from the world's big
Same Sex Marriage Isn’t Everything
Timothy Patrick McCarthy is a Lecturer on History and Literature, Adjunct Lecturer on Public Policy, and Director of the Human Rights and Social Movements Program at the Carr Center for Human Rights Policy at the Harvard Kennedy School. He also teaches in the Committee on Degrees in Studies of Women, Gender, and Sexuality in the Faculty of Arts and Sciences.
A historian of social movements, Dr. McCarthy graduated with honors from Harvard College and received his Ph.D. in History from Columbia University, where he completed his dissertation under the direction of Eric Foner. Dr. McCarthy's research agenda focuses on the relationship between human rights and social movements in three main areas: race relations and civil rights; LGBT politics, policy, and advocacy; and modern-day slavery and human trafficking.
McCarthy has published two books, The Radical Reader: A Documentary History of the American Radical Tradition (New Press, 2003) and Prophets of Protest: Reconsidering the History of American Abolitionism (New Press, 2006), and his third book, Protest Nation: The Radical Roots of Modern America, is forthcoming from the New Press in 2010.
An outspoken and respected leader in the lesbian, gay, bisexual, and transgender community, Dr. McCarthy was a founding member of Barack Obama's National LGBT Leadership Council, serves on the Board of the Harvard Gay and Lesbian Caucus, and, in 2009, delivered Harvard's prestigious Nicholas Papadopoulos Lecture, entitled "Stonewall's Children: Life, Loss, and Love after Liberation." He lectures widely on topics ranging from history and literature to politics and human rights.
Topic: The Arkansas dilemma.
Tim McCarthy: I think a much more troubling result of this election was the ballot initiative in Arkansas. I was speaking with some gay friends of mine and this was a ballot initiative that they basically forbade, or now forbids, by law single people from adopting children in Arkansas. So they have to be married in a traditional marriage, in order to be able to adopt children. And this was something that for me was very troubling.
It was troubling for a host of reasons. One is the energy, as I’ve mentioned before. The energy behind the passage of this ballot initiative by pro-family groups and conservative groups in Arkansas used this equation of homosexuality and pedophilia to drive people to the polls, to vote in favor of denying single people--and that means gay and lesbian people because gay and lesbian people can’t be, by law in Arkansas, part of a traditional marriage. So this effectively denies them the right to adopt children. So that any gay or lesbian person in the state of Arkansas has now been denied the right to adopt and raise children. These include foster children who are languishing in foster homes. You can imagine what the state of foster care must be a state like in a depressed state like Arkansas; it’s not good in any state certainly I’m sure is not very good in Arkansas either.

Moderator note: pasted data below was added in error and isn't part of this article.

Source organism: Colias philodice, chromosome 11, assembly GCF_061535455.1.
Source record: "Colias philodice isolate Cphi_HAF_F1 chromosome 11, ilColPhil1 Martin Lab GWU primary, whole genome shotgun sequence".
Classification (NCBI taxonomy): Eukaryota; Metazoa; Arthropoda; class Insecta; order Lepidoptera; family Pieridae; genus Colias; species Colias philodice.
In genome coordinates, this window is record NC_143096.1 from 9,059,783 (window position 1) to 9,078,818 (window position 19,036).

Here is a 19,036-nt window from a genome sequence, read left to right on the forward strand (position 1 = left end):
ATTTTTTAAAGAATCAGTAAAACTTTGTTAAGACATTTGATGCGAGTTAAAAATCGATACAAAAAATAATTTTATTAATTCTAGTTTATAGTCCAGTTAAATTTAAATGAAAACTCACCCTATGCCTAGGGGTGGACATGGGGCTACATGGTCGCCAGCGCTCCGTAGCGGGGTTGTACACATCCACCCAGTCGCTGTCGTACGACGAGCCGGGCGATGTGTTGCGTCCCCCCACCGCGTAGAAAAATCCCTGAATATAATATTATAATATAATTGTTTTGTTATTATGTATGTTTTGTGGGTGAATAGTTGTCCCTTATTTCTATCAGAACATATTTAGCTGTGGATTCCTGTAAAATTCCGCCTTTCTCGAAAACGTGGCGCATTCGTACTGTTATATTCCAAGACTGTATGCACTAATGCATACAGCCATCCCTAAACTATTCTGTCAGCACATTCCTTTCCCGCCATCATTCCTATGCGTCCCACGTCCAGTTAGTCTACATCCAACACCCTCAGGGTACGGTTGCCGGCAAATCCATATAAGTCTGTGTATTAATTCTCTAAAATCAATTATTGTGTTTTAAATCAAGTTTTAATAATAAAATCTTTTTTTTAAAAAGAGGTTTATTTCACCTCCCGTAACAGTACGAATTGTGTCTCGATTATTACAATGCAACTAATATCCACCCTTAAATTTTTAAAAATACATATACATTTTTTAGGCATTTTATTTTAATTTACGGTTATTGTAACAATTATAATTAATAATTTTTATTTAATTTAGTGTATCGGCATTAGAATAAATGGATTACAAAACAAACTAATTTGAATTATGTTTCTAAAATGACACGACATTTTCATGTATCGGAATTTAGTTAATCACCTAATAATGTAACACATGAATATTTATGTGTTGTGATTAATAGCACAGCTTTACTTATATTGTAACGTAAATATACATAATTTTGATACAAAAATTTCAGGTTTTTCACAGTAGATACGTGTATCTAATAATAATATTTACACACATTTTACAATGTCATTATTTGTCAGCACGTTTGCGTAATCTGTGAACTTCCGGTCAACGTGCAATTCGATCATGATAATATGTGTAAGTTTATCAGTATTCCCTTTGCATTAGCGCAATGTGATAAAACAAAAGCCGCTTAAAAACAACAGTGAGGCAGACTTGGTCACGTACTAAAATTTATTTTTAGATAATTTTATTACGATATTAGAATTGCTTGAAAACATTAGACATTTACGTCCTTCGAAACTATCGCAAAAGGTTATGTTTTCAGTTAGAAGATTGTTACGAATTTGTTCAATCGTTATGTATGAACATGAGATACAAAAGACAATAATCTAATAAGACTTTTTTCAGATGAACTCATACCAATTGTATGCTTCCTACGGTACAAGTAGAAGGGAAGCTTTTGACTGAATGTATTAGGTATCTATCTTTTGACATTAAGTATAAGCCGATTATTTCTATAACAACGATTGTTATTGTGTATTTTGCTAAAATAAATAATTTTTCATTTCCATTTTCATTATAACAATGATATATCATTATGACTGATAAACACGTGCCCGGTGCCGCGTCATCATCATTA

This to me is a very troubling step backwards. It brings up all of those kind of historic statements that we’re still dealing with and fighting against in the LBGT community. So for me, that ballot initiative in Arkansas was far more insidious and far more, for me, a sign that we have not made enough progress and that we may in fact be taking a step backward.
Then the Prop 8 vote [Proposition 8]. Because at the end of the day the Prop 8 vote was the gay marriage resolution, was closer this time around than it had been previously in California. There’s been movement in the direction of progress in the issue of marriage.
Question: What about gay marriage?
Tim McCarthy: The issue of marriage is a very sticky one. I personally, though I relish my right to get married to my partner if I so choose in Massachusetts, and looks like that’s going to also happen in New York very soon. It certainly happened all throughout New England, with the exception of Rhode Island. I relish that right. I’m happy to have it. I’m grateful to people who struggled to earn that right in the states where we’ve earned it.